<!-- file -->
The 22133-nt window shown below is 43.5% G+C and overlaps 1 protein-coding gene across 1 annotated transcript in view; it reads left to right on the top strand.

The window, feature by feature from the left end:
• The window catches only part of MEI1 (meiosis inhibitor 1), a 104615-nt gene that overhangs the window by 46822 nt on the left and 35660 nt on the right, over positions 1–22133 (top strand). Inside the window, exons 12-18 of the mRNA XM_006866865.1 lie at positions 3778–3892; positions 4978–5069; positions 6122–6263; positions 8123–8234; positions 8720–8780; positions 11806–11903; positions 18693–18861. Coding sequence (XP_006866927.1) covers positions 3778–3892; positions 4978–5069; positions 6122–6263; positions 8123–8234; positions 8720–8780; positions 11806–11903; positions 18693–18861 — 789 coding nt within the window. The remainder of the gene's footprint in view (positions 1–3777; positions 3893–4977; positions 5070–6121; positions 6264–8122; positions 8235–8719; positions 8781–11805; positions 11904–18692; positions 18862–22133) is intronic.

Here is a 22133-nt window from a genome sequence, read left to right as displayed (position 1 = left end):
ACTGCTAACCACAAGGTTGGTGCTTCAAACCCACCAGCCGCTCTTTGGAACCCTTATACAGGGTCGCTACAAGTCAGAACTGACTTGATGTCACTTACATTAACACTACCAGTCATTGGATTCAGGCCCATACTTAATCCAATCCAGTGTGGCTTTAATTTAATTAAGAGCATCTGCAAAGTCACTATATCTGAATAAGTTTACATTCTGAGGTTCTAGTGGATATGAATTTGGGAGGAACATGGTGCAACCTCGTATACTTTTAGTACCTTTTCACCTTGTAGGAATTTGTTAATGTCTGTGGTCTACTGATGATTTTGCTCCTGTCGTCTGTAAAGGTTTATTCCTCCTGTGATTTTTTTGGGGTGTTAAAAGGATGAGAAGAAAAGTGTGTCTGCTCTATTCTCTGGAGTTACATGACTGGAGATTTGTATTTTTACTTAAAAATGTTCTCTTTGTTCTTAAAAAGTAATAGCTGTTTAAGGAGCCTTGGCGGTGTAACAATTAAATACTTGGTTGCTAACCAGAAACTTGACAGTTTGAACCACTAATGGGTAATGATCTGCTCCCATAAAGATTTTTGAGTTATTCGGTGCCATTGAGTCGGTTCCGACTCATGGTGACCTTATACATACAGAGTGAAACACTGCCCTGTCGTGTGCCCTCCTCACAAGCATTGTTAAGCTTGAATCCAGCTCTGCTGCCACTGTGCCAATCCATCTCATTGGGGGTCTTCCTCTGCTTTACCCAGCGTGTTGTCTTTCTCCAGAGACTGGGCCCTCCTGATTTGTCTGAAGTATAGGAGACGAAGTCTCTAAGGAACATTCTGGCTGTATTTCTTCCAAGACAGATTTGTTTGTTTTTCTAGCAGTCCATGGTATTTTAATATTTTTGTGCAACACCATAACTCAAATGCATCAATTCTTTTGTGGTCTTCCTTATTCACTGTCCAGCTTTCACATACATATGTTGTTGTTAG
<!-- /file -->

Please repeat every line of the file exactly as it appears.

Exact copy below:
The 22133-nt window shown below is 43.5% G+C and overlaps 1 protein-coding gene across 1 annotated transcript in view; it reads left to right on the top strand.

The window, feature by feature from the left end:
• The window catches only part of MEI1 (meiosis inhibitor 1), a 104615-nt gene that overhangs the window by 46822 nt on the left and 35660 nt on the right, over positions 1–22133 (top strand). Inside the window, exons 12-18 of the mRNA XM_006866865.1 lie at positions 3778–3892; positions 4978–5069; positions 6122–6263; positions 8123–8234; positions 8720–8780; positions 11806–11903; positions 18693–18861. Coding sequence (XP_006866927.1) covers positions 3778–3892; positions 4978–5069; positions 6122–6263; positions 8123–8234; positions 8720–8780; positions 11806–11903; positions 18693–18861 — 789 coding nt within the window. The remainder of the gene's footprint in view (positions 1–3777; positions 3893–4977; positions 5070–6121; positions 6264–8122; positions 8235–8719; positions 8781–11805; positions 11904–18692; positions 18862–22133) is intronic.

Here is a 22133-nt window from a genome sequence, read left to right as displayed (position 1 = left end):
ACTGCTAACCACAAGGTTGGTGCTTCAAACCCACCAGCCGCTCTTTGGAACCCTTATACAGGGTCGCTACAAGTCAGAACTGACTTGATGTCACTTACATTAACACTACCAGTCATTGGATTCAGGCCCATACTTAATCCAATCCAGTGTGGCTTTAATTTAATTAAGAGCATCTGCAAAGTCACTATATCTGAATAAGTTTACATTCTGAGGTTCTAGTGGATATGAATTTGGGAGGAACATGGTGCAACCTCGTATACTTTTAGTACCTTTTCACCTTGTAGGAATTTGTTAATGTCTGTGGTCTACTGATGATTTTGCTCCTGTCGTCTGTAAAGGTTTATTCCTCCTGTGATTTTTTTGGGGTGTTAAAAGGATGAGAAGAAAAGTGTGTCTGCTCTATTCTCTGGAGTTACATGACTGGAGATTTGTATTTTTACTTAAAAATGTTCTCTTTGTTCTTAAAAAGTAATAGCTGTTTAAGGAGCCTTGGCGGTGTAACAATTAAATACTTGGTTGCTAACCAGAAACTTGACAGTTTGAACCACTAATGGGTAATGATCTGCTCCCATAAAGATTTTTGAGTTATTCGGTGCCATTGAGTCGGTTCCGACTCATGGTGACCTTATACATACAGAGTGAAACACTGCCCTGTCGTGTGCCCTCCTCACAAGCATTGTTAAGCTTGAATCCAGCTCTGCTGCCACTGTGCCAATCCATCTCATTGGGGGTCTTCCTCTGCTTTACCCAGCGTGTTGTCTTTCTCCAGAGACTGGGCCCTCCTGATTTGTCTGAAGTATAGGAGACGAAGTCTCTAAGGAACATTCTGGCTGTATTTCTTCCAAGACAGATTTGTTTGTTTTTCTAGCAGTCCATGGTATTTTAATATTTTTGTGCAACACCATAACTCAAATGCATCAATTCTTTTGTGGTCTTCCTTATTCACTGTCCAGCTTTCACATACATATGTTGTTGTTAG